Over the past two decades, a combination of techniques and studies have so far found 925 planets in 713 systems (presumably excluding ours) in a bubble centered on Earth roughly 300 light years in diameter. Considering the Milky Way is 250,000 light years across, that's a tiny fraction of one galaxy out of 170 billion. I won't post any links. You can verify the numbers easily enough.
There are a lot of estimates out there, but the median guess is that there are a couple of billion Earth-like planets in the Milky Way alone, meaning roughly the same size, water/oxygen environment, Goldielocks Zone, etc. Just 20 years ago, we could put any number here, but using statistical reasoning (take it for what you will), we now have a fairly reasonable assurance of some kind of validity.
A number of years ago, a fellow by the name of Drake came up with a back-of-the-envelope equation as a talking point for a symposium. The idea was to somehow quantify the idea of possible life in the Universe. Some of the variables were fairly well agreed upon, others were just plucked from the air, but no matter how you sliced it, you got a pretty big number for an answer.
This led to the Fermi Paradox. You have probably heard of Enrico Fermi in high school physics, but you may not know his paradox:
- The Sun is a young star. There are billions of stars in the galaxy that are billions of years older;
- Some of these stars likely have Earth-like planets which, if the Earth is typical, may develop intelligent life;
- Presumably some of these civilizations will develop interstellar travel, a technology Earth is investigating even now;
- At any practical pace of interstellar travel, the galaxy can be completely colonized in a few tens of millions of years.
In other words, why aren't we up to our Blessed Assurances in extra-terrestrials? Another question that arises is how likely is it that Earth is a colony of some other civilization?
Aye, there's the rub.
Without empirical data, i.e. some 'authority' offering us plebes indisputable 'proof' that we are not alone, then we cannot reasonably say without a doubt that we are not alone. However, given the statistical estimates based on observation that fall out of the data we have, it is unreasonable to assume that we are alone. We have found life in virtually every possible habitat on Earth, so why wouldn't life take to pretty much every habitat we observe in the Universe?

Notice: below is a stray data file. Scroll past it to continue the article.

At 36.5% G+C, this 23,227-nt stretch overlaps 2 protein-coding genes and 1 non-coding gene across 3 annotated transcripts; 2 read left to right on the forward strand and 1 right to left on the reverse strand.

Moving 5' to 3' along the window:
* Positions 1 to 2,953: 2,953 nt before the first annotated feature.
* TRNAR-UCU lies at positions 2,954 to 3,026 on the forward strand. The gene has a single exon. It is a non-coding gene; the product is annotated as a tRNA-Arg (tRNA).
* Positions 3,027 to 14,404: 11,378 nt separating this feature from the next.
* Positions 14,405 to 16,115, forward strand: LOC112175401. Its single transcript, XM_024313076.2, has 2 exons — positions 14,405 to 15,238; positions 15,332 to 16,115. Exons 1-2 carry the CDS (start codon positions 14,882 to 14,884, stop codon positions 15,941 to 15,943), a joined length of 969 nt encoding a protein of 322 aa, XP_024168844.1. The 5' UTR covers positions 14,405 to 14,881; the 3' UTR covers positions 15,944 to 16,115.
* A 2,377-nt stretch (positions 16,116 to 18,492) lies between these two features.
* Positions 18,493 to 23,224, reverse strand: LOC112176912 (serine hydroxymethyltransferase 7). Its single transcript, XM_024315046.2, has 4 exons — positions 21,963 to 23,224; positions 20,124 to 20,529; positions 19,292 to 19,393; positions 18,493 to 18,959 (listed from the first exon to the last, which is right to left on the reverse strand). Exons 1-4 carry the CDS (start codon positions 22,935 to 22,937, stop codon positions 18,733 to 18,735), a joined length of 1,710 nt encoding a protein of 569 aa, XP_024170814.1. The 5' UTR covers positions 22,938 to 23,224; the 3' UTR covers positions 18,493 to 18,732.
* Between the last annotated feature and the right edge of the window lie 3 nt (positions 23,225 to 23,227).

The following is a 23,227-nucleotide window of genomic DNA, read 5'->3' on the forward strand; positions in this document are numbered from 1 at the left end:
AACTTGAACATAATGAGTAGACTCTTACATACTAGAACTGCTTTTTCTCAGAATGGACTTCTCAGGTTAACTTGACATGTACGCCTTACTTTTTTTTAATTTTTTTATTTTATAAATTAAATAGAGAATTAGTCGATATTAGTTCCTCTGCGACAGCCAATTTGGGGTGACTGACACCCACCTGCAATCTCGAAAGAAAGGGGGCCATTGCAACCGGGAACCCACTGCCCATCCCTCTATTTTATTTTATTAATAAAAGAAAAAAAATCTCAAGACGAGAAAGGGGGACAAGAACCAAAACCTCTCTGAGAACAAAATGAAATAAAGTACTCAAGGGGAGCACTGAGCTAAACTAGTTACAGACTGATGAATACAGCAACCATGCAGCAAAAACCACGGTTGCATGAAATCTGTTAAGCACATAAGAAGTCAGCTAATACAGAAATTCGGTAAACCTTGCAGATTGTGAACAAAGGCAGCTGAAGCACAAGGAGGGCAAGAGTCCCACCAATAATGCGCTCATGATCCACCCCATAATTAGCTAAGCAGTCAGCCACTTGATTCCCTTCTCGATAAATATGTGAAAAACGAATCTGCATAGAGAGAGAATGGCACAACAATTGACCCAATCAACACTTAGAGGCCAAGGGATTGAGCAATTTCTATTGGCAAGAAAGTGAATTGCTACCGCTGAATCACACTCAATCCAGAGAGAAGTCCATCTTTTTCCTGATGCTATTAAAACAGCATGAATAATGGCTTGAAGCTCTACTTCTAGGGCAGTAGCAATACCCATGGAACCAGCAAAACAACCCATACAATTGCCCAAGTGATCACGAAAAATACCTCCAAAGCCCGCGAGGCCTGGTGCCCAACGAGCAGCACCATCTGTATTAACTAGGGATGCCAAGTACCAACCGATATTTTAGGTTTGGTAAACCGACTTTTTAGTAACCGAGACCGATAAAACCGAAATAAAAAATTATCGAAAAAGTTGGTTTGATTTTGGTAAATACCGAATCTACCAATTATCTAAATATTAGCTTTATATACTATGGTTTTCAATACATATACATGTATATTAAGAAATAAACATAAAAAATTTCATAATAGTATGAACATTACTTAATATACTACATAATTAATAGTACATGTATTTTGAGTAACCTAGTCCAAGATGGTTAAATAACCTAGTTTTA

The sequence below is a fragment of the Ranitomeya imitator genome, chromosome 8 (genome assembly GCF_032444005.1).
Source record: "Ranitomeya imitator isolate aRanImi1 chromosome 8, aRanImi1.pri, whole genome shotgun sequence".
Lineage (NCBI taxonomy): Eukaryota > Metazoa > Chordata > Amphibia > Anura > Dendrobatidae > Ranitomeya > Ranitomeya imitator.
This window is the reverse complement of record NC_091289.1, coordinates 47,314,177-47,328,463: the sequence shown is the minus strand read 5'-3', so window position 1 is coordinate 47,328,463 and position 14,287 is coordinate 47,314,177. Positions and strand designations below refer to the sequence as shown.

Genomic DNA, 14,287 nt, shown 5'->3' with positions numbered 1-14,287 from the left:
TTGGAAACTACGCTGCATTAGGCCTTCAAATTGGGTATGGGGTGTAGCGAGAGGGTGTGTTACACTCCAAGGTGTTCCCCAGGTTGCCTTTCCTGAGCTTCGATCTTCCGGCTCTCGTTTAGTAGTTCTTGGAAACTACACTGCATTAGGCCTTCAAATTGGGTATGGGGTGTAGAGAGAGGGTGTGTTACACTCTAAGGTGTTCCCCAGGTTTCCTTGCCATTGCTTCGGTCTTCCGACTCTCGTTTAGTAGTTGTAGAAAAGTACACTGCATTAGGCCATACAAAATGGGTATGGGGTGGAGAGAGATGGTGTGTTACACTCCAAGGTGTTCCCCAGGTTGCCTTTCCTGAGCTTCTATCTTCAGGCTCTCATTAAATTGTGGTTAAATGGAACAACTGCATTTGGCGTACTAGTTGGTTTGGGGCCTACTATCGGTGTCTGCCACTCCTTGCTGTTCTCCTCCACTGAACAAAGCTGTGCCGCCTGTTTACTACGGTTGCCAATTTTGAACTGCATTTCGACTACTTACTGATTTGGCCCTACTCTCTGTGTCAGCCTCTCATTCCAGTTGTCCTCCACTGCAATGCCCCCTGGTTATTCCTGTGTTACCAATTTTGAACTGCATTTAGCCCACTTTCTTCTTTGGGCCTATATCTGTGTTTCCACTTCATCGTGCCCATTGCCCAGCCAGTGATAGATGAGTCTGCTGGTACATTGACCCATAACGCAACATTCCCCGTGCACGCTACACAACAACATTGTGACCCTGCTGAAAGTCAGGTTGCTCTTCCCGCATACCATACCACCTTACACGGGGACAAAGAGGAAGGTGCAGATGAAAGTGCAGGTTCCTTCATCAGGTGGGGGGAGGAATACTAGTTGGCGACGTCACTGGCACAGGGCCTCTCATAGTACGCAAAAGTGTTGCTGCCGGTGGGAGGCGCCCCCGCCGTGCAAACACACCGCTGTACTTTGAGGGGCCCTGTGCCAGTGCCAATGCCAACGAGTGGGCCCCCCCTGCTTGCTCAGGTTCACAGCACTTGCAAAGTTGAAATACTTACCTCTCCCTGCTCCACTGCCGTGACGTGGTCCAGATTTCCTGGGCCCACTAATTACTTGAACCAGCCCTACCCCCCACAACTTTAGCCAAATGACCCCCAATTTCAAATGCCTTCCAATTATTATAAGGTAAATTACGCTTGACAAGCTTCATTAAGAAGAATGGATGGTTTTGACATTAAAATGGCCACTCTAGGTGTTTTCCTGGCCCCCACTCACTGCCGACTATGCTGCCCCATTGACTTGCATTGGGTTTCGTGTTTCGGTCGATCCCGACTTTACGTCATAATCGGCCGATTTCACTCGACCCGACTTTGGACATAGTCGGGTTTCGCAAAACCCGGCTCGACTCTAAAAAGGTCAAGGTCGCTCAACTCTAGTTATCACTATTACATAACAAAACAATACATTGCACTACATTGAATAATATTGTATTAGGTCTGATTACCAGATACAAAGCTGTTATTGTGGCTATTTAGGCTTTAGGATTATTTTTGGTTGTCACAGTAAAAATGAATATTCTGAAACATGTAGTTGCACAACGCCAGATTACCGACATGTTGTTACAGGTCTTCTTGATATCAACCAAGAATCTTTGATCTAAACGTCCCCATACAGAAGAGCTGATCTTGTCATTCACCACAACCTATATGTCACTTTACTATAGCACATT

There is a growing minority that believes some combination of the following:
- the Universe is teeming with life;
- we are a legacy of some other civilization;
- we are being visited by other civilizations;
- we are actively engaged in contact with other civilizations.
The first premise I find hard to resist. Everything we have observed about life on Earth argues that the Universe produces life as a normal function of its existence. Given the umpteen trillion possibilities that we can reasonably assume to exist, we cannot possibly be the only result achieved. Whether all results have the ability to recognize each other, much less contact each other, remains to be seen. After all, we are still debating whether we are the only sentient beings on Earth. India just recently declared dolphins non-human persons and chimpanzees can learn and manipulate human language. We can't even agree on what constitutes intelligence.
The second point is a bit more contentious. There is a growing body of evidence that human civilization is a legacy of some past advanced society. Even if we dismiss myths such as Atlantis, there are still profound questions about the genesis of monolithic structures that predate anything approaching recorded history. There are hundreds of submerged structures, roads and cities all over the planet that exhibit advanced architecture and are obviously part of some earlier time when the Earth's coastlines were radically different.
There is also the mystery of our DNA. A large chunk of our genome is referred to as 'junk DNA', but a significant number of researchers question that designation. Others speculate that it serves some as yet unknown purpose. Still others say that it encodes data from a more ancient civilization waiting for us to discover how to read it. Much of this involves belief, which still requires a leap of faith. In other words, there is no surety, at least on the level of 'generally accepted' reality.